Monthly Archives: April 2016

Salgado Maranhão and Alexis Levitin Poetry Event

On Tuesday, April 19 the Honors Program and the Cultural Competency Professional Development Committee co-sponsored an amazing poetry event. Internationally-renowned Brazilian poet, Salgado Maranão, and Alexis Levitin, the translator of two of Salgado’s books into English, spent the afternoon and evening on Lane’s campus. Honors faculty member, Sarah Lushia, knew Alexis. She initiated the event and coordinated Alexis’s and Salgado’s visit to our campus.

Prior to the event, we gave copies of their collections, Blood of the Sun and Tiger Fur, to the honors students. Salgado and Alexis spent an hour in the afternoon reading and sharing stories with the students.

Members of the honors community listening to Salgado and Alexis.

Members of the honors community listening to Salgado and Alexis.

Salgado read “Mater,” a poem he wrote for his mother. He, with Alexis translating, explained how strong and determined his mother was in the face of great difficulties. He described her love of language and poetry, attending mass in Latin the one time a year a priest came to their area even though she did not understand Latin. He noted that if she had been in the upper class, a plaza or boulevard would have been named for her.

Honors Dean, Susan Carkin, noted the shared elements between his poem and “The Arrival of My Mother New Mexico Territory, 1906,” a poem by Keith Wilson. She sent me the link and also mentioned this poem to Alexis and Salgado. I hadn’t known of Wilson’s poem, and learning of it was one of many memorable poetry moments I experienced that day.

Salgado is also a lyricist and has worked with some of Brazil’s jazz and pop artists. Poet Frank Rossini (and also husband of the event organizer, Lynn Nakamura) suggested that Salgado and Alexis speak with music students. After the session with the honors students, they spent part of the afternoon with several music majors.

Salgado, Alexis, several honors students, a few faculty members, and the honors dean had dinner together in the Renaissance Room on Lane’s campus. Great food . . . great conversations up and down the table . . . and book signings . . . a perfect transition from the afternoon gatherings to the evening event open to the public.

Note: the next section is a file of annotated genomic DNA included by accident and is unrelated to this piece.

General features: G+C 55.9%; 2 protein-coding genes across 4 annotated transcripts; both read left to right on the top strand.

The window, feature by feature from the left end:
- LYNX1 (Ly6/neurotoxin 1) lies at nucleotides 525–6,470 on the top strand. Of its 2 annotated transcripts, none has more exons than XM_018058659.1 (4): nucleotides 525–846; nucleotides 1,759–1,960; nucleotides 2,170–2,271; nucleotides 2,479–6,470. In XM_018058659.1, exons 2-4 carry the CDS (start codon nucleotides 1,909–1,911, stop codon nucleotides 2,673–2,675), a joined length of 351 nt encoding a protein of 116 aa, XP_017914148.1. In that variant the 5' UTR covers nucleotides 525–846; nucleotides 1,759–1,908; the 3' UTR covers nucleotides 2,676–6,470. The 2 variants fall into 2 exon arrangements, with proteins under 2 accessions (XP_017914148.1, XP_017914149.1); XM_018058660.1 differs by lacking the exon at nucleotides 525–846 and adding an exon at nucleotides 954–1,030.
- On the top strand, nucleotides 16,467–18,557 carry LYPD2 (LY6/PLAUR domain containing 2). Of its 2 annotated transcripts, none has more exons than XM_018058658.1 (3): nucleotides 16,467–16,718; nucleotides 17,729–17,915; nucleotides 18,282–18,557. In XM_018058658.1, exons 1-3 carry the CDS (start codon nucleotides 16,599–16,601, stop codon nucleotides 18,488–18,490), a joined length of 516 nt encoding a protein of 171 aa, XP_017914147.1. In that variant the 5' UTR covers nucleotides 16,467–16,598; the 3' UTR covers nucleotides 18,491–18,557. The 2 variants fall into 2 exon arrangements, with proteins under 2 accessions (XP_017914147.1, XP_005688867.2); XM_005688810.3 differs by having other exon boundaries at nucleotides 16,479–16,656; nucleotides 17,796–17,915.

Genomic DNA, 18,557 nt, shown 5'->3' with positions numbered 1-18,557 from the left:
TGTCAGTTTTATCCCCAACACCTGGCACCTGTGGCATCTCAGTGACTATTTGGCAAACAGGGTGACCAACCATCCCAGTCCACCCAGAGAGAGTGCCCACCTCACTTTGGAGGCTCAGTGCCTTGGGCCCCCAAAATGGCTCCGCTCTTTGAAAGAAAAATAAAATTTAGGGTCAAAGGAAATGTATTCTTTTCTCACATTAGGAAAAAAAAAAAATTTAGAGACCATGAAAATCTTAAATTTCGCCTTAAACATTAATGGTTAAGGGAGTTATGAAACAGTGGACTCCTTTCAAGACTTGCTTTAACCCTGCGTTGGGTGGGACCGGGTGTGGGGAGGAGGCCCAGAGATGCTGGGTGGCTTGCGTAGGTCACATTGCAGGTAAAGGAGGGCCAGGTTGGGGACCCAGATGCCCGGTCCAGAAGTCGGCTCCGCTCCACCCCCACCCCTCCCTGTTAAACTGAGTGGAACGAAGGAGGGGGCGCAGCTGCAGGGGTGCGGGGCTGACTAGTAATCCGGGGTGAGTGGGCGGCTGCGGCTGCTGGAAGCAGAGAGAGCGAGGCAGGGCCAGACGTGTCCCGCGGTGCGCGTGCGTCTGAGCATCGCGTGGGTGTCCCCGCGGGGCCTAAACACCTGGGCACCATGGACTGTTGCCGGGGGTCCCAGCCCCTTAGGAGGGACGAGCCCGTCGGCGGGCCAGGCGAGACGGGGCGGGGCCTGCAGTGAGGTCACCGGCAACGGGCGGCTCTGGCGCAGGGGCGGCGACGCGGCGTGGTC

Salgado, Alexis, and honors students and faculty at Lane's Renaissance Room.

Salgado, Alexis, and honors students and faculty at Lane’s Renaissance Room.

Honors student, Nathan Woodward, with his copy of Blood of the Sun.

Honors student, Nathan Woodward, with his copy of Blood of the Sun.

On our walk over to the Center for Meeting and Learning, Alexis and I discussed Cid Corman and his connection to Japanese poetry.

Poet and translator, Cid Corman

Poet and translator, Cid Corman

Alexis mentioned that Salgado had written a poem about a snake whose movements were so smooth and so reassuring that it lured a frog into its embrace. Salgado has an interest in Japanese poetry and performs the poem with Tai Chi movements.

Salgado preparing to perform his poem.

Salgado preparing to perform his poem later that evening.

We also found we had a shared acquaintance in Dennis Maloney, publisher of White Pine Press. Dennis and I have both published Cid’s poetry and Dennis published the bilingual edition of Tiger Fur.

The evening event was spectacular! Lynn Nakamura organized everything beautifully. Brazilian music, including one of Salgado’s songs that he sang along to, played as people arrived. Linda Reling had a book table set up at the back of the room where I caught President Mary Spilde buying copies of the books.